The Handbook of International Trade and Finance: The Complete Guide for International Sales, Finance, Shipping and Administration


The Future of Payment Systems (Routledge International Studies in Money and Banking)


Letters of Credit and Documentary Collections: An Export and Import Guide


Whoops!: Why everyone owes everyone and no one can pay by Lanchester, John (2010)

I gave this a five star review at Goodreads. A lot of people have done the same at Amazon. It does an amazing job of explaining the so-called Credit Crunch so ordinary people can understand what happened, with emphasis on the UK and USA markets. Reading this will help you spot warning signs of the next financial crisis and could keep you from stepping in it. The book starts simply and you gradually learn more and more. By the time you get to a lengthy complicated quote of Greenspan… by gosh, you understand it!


International Financial Management

This is a heavy duty book suitable for people who are moving to the upper management level or executive level of big multinational businesses, or studying MBA (maybe even PhD) material. If you have a small business that is just starting to do business internationally, you probably don't have much use for this book yet.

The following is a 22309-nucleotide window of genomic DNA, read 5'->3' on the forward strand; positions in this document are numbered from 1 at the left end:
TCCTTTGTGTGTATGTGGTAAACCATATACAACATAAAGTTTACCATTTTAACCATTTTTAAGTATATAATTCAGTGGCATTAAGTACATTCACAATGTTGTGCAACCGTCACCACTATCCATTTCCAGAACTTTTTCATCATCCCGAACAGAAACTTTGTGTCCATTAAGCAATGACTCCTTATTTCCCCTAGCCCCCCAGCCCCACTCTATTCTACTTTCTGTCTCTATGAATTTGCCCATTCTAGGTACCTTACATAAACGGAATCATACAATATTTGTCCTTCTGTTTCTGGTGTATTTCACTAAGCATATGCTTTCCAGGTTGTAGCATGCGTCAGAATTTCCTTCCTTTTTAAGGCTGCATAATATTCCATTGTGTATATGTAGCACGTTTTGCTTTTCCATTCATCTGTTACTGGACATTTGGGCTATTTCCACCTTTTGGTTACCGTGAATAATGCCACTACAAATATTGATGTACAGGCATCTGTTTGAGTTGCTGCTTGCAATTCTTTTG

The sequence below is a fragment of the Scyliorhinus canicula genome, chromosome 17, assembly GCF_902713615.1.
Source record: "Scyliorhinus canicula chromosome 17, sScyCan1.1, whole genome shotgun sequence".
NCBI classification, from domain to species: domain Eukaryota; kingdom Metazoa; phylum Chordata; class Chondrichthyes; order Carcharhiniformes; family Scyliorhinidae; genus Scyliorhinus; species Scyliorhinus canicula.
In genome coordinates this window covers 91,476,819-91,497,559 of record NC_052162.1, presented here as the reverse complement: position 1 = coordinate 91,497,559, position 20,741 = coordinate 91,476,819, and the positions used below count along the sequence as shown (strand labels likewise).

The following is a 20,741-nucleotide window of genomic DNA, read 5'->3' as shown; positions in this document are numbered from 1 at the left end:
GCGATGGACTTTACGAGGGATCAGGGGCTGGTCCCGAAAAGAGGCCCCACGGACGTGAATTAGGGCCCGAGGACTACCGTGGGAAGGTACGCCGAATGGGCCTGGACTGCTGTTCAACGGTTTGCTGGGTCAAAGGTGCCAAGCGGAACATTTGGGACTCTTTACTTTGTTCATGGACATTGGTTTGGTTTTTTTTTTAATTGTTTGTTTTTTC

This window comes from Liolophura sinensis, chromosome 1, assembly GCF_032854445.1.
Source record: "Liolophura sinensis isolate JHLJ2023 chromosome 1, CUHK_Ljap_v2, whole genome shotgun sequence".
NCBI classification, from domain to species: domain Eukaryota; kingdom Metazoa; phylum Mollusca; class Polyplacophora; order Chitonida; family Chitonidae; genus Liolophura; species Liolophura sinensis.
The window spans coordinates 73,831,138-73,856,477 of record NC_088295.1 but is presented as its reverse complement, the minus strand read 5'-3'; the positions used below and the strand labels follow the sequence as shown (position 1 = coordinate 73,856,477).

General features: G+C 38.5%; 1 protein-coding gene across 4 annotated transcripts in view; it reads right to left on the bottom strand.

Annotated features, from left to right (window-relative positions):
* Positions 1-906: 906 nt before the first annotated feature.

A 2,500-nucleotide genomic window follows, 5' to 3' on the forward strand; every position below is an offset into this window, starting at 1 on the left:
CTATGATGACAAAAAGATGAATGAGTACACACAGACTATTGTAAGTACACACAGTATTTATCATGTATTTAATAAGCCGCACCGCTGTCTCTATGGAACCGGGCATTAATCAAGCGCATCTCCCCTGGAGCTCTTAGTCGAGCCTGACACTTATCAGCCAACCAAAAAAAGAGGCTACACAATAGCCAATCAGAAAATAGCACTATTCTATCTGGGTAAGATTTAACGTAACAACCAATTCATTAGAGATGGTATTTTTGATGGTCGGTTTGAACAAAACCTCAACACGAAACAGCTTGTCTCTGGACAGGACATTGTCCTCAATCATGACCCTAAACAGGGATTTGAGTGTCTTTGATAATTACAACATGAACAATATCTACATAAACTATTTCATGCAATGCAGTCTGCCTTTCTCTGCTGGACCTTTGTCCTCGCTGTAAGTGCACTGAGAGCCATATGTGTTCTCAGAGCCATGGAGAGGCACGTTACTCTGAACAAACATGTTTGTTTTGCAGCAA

Books about Import/Export Business


Import / Export Kit For Dummies


Import/Export: How to Take Your Business Across Borders


How to Open & Operate a Financially Successful Import Export Business (Book & CD-ROM)


The Official Alibaba.com Success Guide: Insider Tips and Strategies for Sourcing Products from the World’s Largest B2B Marketplace

Students at University of Warwick in England had the idea to create the Alibaba trade website. Recognizing that it's much easier to get such a startup funded and running in the USA than in the UK, they got venture capital in the States. The result has changed the face of global business-to-business trade. Alibaba is the place most of the world looks first when seeking suppliers in another country.


Export/Import Procedures and Documentation